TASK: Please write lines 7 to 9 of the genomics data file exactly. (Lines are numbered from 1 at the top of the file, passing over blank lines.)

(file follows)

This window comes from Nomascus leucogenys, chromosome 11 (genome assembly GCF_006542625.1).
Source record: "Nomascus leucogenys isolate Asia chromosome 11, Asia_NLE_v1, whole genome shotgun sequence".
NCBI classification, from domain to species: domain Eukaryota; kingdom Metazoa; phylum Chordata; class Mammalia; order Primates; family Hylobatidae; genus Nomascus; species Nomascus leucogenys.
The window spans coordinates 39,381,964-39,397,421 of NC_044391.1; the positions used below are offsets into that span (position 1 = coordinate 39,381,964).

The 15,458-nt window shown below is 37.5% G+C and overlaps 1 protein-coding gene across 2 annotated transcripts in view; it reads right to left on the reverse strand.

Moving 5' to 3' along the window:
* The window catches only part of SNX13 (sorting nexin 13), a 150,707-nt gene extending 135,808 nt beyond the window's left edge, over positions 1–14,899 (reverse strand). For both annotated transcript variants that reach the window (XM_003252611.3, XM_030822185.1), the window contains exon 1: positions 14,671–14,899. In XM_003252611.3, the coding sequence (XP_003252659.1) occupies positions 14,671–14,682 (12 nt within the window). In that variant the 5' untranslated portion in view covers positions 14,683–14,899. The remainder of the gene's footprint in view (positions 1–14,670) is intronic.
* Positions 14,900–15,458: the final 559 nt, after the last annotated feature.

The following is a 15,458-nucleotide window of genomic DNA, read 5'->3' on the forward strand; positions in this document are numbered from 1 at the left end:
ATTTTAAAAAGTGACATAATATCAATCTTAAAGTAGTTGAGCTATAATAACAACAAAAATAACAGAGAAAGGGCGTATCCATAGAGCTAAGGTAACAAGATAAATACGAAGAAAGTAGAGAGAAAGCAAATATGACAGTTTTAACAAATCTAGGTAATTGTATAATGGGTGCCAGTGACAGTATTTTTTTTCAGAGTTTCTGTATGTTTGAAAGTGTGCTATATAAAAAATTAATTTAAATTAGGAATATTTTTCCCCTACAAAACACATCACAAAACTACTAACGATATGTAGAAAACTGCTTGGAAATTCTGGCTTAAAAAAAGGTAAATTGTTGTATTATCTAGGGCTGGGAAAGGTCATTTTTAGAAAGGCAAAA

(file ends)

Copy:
* The window catches only part of SNX13 (sorting nexin 13), a 150,707-nt gene extending 135,808 nt beyond the window's left edge, over positions 1–14,899 (reverse strand). For both annotated transcript variants that reach the window (XM_003252611.3, XM_030822185.1), the window contains exon 1: positions 14,671–14,899. In XM_003252611.3, the coding sequence (XP_003252659.1) occupies positions 14,671–14,682 (12 nt within the window). In that variant the 5' untranslated portion in view covers positions 14,683–14,899. The remainder of the gene's footprint in view (positions 1–14,670) is intronic.
* Positions 14,900–15,458: the final 559 nt, after the last annotated feature.

The following is a 15,458-nucleotide window of genomic DNA, read 5'->3' on the forward strand; positions in this document are numbered from 1 at the left end: